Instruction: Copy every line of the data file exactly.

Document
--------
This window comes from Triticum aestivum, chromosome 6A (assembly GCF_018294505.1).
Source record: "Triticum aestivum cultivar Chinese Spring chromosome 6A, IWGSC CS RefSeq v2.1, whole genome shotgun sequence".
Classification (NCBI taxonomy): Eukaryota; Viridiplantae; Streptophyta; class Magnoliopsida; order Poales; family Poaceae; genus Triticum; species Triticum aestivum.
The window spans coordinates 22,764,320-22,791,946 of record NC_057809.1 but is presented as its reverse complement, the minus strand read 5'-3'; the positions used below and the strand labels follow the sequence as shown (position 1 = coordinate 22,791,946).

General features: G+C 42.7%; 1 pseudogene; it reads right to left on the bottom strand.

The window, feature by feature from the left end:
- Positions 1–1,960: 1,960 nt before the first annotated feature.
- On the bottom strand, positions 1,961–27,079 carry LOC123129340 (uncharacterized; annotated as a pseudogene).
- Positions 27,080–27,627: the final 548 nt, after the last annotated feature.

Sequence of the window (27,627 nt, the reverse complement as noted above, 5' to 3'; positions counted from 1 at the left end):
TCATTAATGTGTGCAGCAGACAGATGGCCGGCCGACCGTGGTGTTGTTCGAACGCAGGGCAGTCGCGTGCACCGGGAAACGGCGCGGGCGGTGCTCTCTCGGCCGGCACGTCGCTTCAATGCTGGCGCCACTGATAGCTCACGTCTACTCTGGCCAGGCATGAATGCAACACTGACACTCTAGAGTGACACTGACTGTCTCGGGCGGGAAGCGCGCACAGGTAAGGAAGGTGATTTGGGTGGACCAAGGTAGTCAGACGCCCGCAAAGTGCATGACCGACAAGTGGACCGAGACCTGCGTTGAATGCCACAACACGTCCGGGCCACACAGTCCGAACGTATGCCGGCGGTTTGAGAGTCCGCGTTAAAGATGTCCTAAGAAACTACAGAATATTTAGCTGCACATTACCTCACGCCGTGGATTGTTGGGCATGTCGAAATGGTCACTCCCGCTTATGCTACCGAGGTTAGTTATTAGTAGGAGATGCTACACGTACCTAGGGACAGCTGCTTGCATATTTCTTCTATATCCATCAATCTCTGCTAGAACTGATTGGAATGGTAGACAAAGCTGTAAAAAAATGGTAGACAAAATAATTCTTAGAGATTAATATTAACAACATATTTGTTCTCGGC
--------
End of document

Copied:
This window comes from Triticum aestivum, chromosome 6A (assembly GCF_018294505.1).
Source record: "Triticum aestivum cultivar Chinese Spring chromosome 6A, IWGSC CS RefSeq v2.1, whole genome shotgun sequence".
Classification (NCBI taxonomy): Eukaryota; Viridiplantae; Streptophyta; class Magnoliopsida; order Poales; family Poaceae; genus Triticum; species Triticum aestivum.
The window spans coordinates 22,764,320-22,791,946 of record NC_057809.1 but is presented as its reverse complement, the minus strand read 5'-3'; the positions used below and the strand labels follow the sequence as shown (position 1 = coordinate 22,791,946).

General features: G+C 42.7%; 1 pseudogene; it reads right to left on the bottom strand.

The window, feature by feature from the left end:
- Positions 1–1,960: 1,960 nt before the first annotated feature.
- On the bottom strand, positions 1,961–27,079 carry LOC123129340 (uncharacterized; annotated as a pseudogene).
- Positions 27,080–27,627: the final 548 nt, after the last annotated feature.

Sequence of the window (27,627 nt, the reverse complement as noted above, 5' to 3'; positions counted from 1 at the left end):
TCATTAATGTGTGCAGCAGACAGATGGCCGGCCGACCGTGGTGTTGTTCGAACGCAGGGCAGTCGCGTGCACCGGGAAACGGCGCGGGCGGTGCTCTCTCGGCCGGCACGTCGCTTCAATGCTGGCGCCACTGATAGCTCACGTCTACTCTGGCCAGGCATGAATGCAACACTGACACTCTAGAGTGACACTGACTGTCTCGGGCGGGAAGCGCGCACAGGTAAGGAAGGTGATTTGGGTGGACCAAGGTAGTCAGACGCCCGCAAAGTGCATGACCGACAAGTGGACCGAGACCTGCGTTGAATGCCACAACACGTCCGGGCCACACAGTCCGAACGTATGCCGGCGGTTTGAGAGTCCGCGTTAAAGATGTCCTAAGAAACTACAGAATATTTAGCTGCACATTACCTCACGCCGTGGATTGTTGGGCATGTCGAAATGGTCACTCCCGCTTATGCTACCGAGGTTAGTTATTAGTAGGAGATGCTACACGTACCTAGGGACAGCTGCTTGCATATTTCTTCTATATCCATCAATCTCTGCTAGAACTGATTGGAATGGTAGACAAAGCTGTAAAAAAATGGTAGACAAAATAATTCTTAGAGATTAATATTAACAACATATTTGTTCTCGGC